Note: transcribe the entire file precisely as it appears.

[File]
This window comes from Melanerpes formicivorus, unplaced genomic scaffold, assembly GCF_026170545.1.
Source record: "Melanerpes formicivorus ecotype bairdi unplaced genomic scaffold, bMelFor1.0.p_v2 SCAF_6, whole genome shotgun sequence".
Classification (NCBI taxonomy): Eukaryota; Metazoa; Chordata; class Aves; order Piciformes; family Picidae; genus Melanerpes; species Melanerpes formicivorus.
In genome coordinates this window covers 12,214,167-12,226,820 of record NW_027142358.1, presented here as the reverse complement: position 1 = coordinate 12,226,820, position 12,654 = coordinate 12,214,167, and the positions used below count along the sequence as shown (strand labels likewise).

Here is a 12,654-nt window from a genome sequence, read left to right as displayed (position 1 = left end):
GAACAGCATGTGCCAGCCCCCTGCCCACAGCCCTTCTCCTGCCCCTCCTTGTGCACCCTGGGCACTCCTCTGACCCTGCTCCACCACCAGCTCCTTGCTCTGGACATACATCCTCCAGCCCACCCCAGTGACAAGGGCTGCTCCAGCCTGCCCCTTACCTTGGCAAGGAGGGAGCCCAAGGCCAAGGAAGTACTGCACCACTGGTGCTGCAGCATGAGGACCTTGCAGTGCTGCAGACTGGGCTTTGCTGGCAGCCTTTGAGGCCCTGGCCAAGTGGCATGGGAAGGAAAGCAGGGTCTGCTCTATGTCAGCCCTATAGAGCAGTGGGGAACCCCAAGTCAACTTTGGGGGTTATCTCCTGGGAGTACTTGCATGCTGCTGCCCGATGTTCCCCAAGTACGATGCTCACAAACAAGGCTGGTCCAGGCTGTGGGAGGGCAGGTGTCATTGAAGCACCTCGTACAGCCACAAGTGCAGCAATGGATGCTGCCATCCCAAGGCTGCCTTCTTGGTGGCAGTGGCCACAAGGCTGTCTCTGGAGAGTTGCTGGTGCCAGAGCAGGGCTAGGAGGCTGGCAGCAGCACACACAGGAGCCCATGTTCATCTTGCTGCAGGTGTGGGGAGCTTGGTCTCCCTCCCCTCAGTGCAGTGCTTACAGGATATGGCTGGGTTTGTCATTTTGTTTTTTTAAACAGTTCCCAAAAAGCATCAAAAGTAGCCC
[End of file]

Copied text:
This window comes from Melanerpes formicivorus, unplaced genomic scaffold, assembly GCF_026170545.1.
Source record: "Melanerpes formicivorus ecotype bairdi unplaced genomic scaffold, bMelFor1.0.p_v2 SCAF_6, whole genome shotgun sequence".
Classification (NCBI taxonomy): Eukaryota; Metazoa; Chordata; class Aves; order Piciformes; family Picidae; genus Melanerpes; species Melanerpes formicivorus.
In genome coordinates this window covers 12,214,167-12,226,820 of record NW_027142358.1, presented here as the reverse complement: position 1 = coordinate 12,226,820, position 12,654 = coordinate 12,214,167, and the positions used below count along the sequence as shown (strand labels likewise).

Here is a 12,654-nt window from a genome sequence, read left to right as displayed (position 1 = left end):
GAACAGCATGTGCCAGCCCCCTGCCCACAGCCCTTCTCCTGCCCCTCCTTGTGCACCCTGGGCACTCCTCTGACCCTGCTCCACCACCAGCTCCTTGCTCTGGACATACATCCTCCAGCCCACCCCAGTGACAAGGGCTGCTCCAGCCTGCCCCTTACCTTGGCAAGGAGGGAGCCCAAGGCCAAGGAAGTACTGCACCACTGGTGCTGCAGCATGAGGACCTTGCAGTGCTGCAGACTGGGCTTTGCTGGCAGCCTTTGAGGCCCTGGCCAAGTGGCATGGGAAGGAAAGCAGGGTCTGCTCTATGTCAGCCCTATAGAGCAGTGGGGAACCCCAAGTCAACTTTGGGGGTTATCTCCTGGGAGTACTTGCATGCTGCTGCCCGATGTTCCCCAAGTACGATGCTCACAAACAAGGCTGGTCCAGGCTGTGGGAGGGCAGGTGTCATTGAAGCACCTCGTACAGCCACAAGTGCAGCAATGGATGCTGCCATCCCAAGGCTGCCTTCTTGGTGGCAGTGGCCACAAGGCTGTCTCTGGAGAGTTGCTGGTGCCAGAGCAGGGCTAGGAGGCTGGCAGCAGCACACACAGGAGCCCATGTTCATCTTGCTGCAGGTGTGGGGAGCTTGGTCTCCCTCCCCTCAGTGCAGTGCTTACAGGATATGGCTGGGTTTGTCATTTTGTTTTTTTAAACAGTTCCCAAAAAGCATCAAAAGTAGCCC